Domino Super Reverb Piggy Back Amplifier (1964 - 65)

© 1996 - 2024 The Vox Showroom, all rights reserved. No use on online auctions, eBay or Reverb.

 Domino Super Reverb Amp photographs were supplied
by a completed Reverb listing from London Vintage Guitars
and are presented in the Vox Showroom for historical purposes

The "Domino" series of guitar and bass amplifiers were entry level products first introduced by Jennings Musical Industries (JMI), the parent company of Vox, in 1963. JMI targeted their affordably priced Domino amplifiers toward students, beginners or those on a budget. While Domino amplifiers lacked the sophisticated appearance of their Vox counterparts, JMI often incorporated a simplified version of classic Vox circuitry in their Domino designs.

The "Domino Super Reverb Piggy Back Amp" shown on this page was an exception to this rule. Although this Domino amp had a rather plain appearance, it incorporated the complete, single channel chassis from the Vox AC10SRT, also known as the "AC10 Super Reverb Unit." The 2x10" Domino speaker cabinet also utilized the Elac speakers from the Vox AC10SRT.

The amplifier section had an all tube, 10 watt RMS circuit. Aside from Reverb, Tremolo Depth and Tremolo Speed, the only other controls were a Volume and a Tone cut control. A single button foot pedal was included to actuate the tremolo. The tube complement was one ECC83, three ECC82, two EL-84 and a EZ81 rectifier.

Tonally, this amp is a wonder. It offers a great clean tone with a sparkly top end. It can also be overdriven into a harmoncally rich yet smooth distortion.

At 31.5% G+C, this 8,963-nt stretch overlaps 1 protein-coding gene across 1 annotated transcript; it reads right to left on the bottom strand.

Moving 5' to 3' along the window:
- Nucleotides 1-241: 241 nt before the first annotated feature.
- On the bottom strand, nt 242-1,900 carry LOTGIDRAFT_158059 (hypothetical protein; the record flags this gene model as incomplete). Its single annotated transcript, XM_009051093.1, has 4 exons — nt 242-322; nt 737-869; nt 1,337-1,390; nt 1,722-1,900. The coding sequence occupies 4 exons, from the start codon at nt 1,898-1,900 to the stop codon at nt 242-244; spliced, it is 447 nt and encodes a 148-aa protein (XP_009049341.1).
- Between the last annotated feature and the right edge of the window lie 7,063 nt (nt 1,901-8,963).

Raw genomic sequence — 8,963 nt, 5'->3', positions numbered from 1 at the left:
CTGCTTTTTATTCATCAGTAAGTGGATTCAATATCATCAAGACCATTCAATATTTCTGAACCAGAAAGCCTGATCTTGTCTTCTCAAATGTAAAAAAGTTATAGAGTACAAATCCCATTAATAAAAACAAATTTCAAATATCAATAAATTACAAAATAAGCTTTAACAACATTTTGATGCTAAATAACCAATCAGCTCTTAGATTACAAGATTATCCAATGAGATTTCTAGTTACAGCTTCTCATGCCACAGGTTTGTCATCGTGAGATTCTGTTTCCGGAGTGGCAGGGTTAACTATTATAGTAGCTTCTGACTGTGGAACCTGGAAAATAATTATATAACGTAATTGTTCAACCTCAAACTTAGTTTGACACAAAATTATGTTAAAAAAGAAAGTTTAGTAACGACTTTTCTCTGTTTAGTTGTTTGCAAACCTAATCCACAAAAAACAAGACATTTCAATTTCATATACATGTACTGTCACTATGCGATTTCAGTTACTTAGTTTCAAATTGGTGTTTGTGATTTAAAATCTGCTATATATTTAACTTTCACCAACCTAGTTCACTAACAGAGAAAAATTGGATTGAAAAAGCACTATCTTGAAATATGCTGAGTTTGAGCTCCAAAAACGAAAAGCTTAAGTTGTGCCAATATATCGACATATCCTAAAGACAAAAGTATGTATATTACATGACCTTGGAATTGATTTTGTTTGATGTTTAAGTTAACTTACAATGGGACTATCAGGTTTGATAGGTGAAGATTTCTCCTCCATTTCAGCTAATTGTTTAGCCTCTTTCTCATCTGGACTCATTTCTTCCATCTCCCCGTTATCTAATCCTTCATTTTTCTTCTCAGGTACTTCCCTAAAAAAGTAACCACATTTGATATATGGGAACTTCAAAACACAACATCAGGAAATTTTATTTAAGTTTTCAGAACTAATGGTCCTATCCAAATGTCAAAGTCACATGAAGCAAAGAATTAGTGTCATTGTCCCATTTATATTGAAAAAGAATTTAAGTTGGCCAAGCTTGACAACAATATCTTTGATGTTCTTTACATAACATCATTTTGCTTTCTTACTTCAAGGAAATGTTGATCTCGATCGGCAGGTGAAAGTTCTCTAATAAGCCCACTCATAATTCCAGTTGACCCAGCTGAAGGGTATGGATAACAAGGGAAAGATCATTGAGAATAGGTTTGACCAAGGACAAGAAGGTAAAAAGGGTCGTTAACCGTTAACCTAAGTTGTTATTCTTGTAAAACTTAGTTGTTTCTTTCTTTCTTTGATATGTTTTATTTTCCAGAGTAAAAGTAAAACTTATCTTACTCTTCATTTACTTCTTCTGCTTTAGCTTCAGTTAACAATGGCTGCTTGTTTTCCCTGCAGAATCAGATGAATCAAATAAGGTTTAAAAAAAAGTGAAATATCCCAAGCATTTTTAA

Many amps equipped with the AC-10 "Super Reverb" chassis were equipped with a traditional (and separate) anodized aluminum control panel. While gray anodized control panels seem to be more common, red panels were also produced. However, some AC-10 "Super Reverb" chassis, such as the one shown at left, do not have an anodized control panel. The control panel nomenclature on these amps was silk screened directly to the leading edge of the aluminum chassis as a cost saving measure.

The amp circuitry used the infamous Vox crystal phono cartridge based reverb pan. Tom Jennings, the president of Vox, resented having to pay the $1 per amp licensing fee charged by Hammond Accutronics fee for the use of their patented reverb pan. Instead, he designed his own reverb pan, just barely skirting the patents on the Accutronics unit.

The reverb pan designed by JMI used two 1 volt output ACOS GR71 or two Sonotone 2T crystal phono cartridges for drive and receive transducers. A single delay spring was connected to the needle saddles of each cartridge. About all one could say about the JMI reverb pan is it worked to a degree, but the tone and depth of the reverb was certainly lacking when compared to Fender amps of this era. Furthermore, this phono cartridge based reverb pan would easily slip into a howling acoustic feedback if the amp was played too loudly.

JMI Domino Super Reverb Amp

Output Power: 10 watts
Tube Complement: 1 x ECC83, 2 x ECC82, 1 x EZ81, 2 x EL84
Control Panel: two inputs
one volume control
one tone control

one tremolo depth control
one tremolo speed control
one reverb control
one power switch
one power indicator lamp
one mains voltage selector connector
Speakers: Two Elac "Silver" 10" with Vox stickers
Size: Head: ~9" H x ~24" W x ~6.5" D
Cabinet: ~18" H x ~27" W x ~9" D
Accessories: Foot pedal
Price: £47/5/0 (from the 2/1964 JMI Vox Price List)


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Photos and editorial content courtesy Gary Hahlbeck, North Coast Music

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